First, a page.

I've not slowed down at all, in fact, I've just taken 3 mins off my 15K time and am planning to run a sub-4:00 marathon in Berlin! (We'll see if that happens)! My advice - keep cross-training, increase your protein intake and keep running!

  6. I ran my first marathon 3 weeks after turning 43 and 13 years later, I'm still at it.

  7. What did you do before running?

    I started in college stopped for awhile had kids then started back up again 8 years ago

  8. I started weight training with my crossfit coach 2 years ago and I continue to have PRs. This is fun! Who's old?

  9. 17 years old and been at it ever since with a few months break during three pregnancies. I am slower but not by too much. If It worked as hard as I did in my 20s, I probably would get fast again! I train smarter now.

  10. started at 55. Am now 62. I have PRed at every distance in the last year but I expect that to end. I feel younger than before I started running.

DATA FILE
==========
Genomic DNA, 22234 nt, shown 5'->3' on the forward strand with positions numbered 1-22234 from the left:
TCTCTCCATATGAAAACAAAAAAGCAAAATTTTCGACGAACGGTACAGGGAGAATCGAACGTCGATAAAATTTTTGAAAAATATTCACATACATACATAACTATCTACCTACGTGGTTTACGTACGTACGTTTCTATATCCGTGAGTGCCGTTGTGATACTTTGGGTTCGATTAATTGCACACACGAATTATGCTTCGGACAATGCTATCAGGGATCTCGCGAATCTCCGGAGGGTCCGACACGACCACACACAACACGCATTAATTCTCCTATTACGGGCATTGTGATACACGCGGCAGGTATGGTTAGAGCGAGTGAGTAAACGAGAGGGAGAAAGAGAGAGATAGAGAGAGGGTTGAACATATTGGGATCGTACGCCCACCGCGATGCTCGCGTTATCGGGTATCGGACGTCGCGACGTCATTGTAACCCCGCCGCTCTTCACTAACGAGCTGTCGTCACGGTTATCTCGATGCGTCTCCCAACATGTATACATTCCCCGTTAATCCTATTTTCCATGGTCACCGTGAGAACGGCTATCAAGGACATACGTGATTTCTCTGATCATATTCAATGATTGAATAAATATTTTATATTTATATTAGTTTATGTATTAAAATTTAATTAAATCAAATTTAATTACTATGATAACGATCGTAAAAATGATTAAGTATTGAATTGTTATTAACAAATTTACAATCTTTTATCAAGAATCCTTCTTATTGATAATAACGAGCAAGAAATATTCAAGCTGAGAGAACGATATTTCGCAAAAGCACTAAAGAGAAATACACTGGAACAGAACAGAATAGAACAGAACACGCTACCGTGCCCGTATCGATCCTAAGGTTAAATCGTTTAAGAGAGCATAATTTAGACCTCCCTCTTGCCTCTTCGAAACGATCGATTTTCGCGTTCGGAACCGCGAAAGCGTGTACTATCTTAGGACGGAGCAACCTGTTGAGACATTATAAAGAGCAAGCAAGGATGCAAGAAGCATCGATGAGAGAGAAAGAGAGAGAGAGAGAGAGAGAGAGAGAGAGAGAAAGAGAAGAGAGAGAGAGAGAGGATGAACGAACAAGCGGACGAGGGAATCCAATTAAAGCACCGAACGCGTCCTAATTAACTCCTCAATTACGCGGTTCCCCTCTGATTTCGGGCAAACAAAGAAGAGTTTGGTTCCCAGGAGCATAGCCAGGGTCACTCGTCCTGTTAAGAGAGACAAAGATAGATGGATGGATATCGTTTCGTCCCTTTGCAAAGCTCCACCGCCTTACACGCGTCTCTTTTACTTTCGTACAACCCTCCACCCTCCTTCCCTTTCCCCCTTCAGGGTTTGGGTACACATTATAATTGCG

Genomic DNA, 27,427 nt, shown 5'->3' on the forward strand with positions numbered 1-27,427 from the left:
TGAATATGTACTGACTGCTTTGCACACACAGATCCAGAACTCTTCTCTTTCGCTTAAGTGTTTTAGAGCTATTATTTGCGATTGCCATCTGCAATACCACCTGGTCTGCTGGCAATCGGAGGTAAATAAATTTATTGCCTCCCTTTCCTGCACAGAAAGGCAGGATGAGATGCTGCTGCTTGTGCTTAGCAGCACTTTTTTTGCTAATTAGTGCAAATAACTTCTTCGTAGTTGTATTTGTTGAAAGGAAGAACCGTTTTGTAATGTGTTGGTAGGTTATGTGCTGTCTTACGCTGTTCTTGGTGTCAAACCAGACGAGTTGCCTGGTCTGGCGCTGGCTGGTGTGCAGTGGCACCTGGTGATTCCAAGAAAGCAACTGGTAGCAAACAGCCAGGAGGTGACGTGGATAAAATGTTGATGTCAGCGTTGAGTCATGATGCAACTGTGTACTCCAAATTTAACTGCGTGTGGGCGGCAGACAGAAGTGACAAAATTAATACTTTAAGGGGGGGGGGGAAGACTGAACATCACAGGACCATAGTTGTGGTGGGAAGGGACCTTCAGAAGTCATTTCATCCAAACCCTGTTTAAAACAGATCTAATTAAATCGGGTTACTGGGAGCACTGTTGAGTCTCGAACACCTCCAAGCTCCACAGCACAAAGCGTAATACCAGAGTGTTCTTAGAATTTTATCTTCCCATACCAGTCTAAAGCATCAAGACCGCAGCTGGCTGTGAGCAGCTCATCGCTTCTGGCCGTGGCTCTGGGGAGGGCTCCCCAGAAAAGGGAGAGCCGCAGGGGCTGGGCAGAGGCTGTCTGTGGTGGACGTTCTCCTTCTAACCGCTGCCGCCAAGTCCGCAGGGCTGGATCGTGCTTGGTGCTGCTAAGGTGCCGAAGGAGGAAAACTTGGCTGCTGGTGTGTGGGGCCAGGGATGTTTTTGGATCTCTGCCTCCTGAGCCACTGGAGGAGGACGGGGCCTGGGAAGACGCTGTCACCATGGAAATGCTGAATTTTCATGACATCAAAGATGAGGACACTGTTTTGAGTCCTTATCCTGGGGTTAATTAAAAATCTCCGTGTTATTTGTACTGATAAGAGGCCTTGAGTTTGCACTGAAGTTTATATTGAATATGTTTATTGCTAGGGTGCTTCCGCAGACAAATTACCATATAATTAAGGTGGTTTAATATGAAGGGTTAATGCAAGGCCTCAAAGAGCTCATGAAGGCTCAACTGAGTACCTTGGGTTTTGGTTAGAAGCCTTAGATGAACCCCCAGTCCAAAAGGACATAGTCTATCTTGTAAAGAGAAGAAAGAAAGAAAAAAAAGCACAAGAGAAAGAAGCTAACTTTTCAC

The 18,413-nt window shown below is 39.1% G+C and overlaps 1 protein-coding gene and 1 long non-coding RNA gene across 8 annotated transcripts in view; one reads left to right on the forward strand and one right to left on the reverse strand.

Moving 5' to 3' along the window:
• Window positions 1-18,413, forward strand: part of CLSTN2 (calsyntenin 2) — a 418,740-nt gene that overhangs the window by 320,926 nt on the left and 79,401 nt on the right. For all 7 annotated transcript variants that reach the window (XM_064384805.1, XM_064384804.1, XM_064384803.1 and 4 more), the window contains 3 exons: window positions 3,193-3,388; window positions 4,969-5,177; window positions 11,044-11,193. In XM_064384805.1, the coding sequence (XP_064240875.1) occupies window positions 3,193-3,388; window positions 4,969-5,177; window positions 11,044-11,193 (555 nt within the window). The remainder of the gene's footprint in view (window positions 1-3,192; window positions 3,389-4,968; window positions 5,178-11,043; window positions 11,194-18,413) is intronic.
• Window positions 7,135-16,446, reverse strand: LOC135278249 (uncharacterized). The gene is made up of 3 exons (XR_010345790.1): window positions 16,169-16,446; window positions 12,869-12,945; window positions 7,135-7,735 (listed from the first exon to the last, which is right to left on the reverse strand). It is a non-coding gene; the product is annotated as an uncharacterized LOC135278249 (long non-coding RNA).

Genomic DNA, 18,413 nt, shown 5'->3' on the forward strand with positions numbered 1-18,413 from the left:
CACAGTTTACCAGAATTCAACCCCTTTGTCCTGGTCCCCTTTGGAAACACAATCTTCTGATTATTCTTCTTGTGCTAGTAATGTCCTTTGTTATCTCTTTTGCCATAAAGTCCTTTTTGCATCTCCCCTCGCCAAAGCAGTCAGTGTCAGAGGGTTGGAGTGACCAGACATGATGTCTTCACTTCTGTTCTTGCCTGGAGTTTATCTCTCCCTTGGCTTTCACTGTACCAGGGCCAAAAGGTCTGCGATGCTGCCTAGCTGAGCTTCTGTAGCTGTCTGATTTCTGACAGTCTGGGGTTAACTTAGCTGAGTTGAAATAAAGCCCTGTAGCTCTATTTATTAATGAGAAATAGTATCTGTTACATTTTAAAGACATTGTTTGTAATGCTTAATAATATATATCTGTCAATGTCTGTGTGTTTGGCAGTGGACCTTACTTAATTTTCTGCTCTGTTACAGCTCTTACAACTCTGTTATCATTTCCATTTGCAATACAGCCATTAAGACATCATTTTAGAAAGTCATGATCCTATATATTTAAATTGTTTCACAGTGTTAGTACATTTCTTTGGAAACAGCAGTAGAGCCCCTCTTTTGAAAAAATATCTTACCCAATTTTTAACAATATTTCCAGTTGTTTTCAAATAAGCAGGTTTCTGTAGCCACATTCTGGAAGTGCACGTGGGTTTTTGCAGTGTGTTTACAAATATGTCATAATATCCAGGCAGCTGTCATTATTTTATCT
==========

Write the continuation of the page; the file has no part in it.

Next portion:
11. I was 21 in 1977. Now I am 60. Still doing it

  12. I started at 47 and now a I am 53. I have learned to listen to my own body and skip junk kilometers and crazy programmes. It is not the race that counts but the journey to the finish

    1. I also started at 47 and am now 53. After a trail series where I injured myself in the quest to be a top finisher in my age division, I learned the exact same lesson as you Dorothe, it is the journey to the finish, not the race.

  13. It is the darnedest thing to be getting so old (63). It is just odd to be "that old person". I started running around age 30, and ran a marathon at 32, and then I had children and have run off and mostly on ever since. Lining up for races, now, usually I feel very lonely when I think about it, because most people seem to be in their 20's or 30's. When I don't think about it, I still love it! I am, definitely, much slower now. Running a 9 minute now is comparable to what used to be a 7 minute mile, but it FEELS the same. I hope all you spring 40 & 50 something chickens keep running & keep each other company!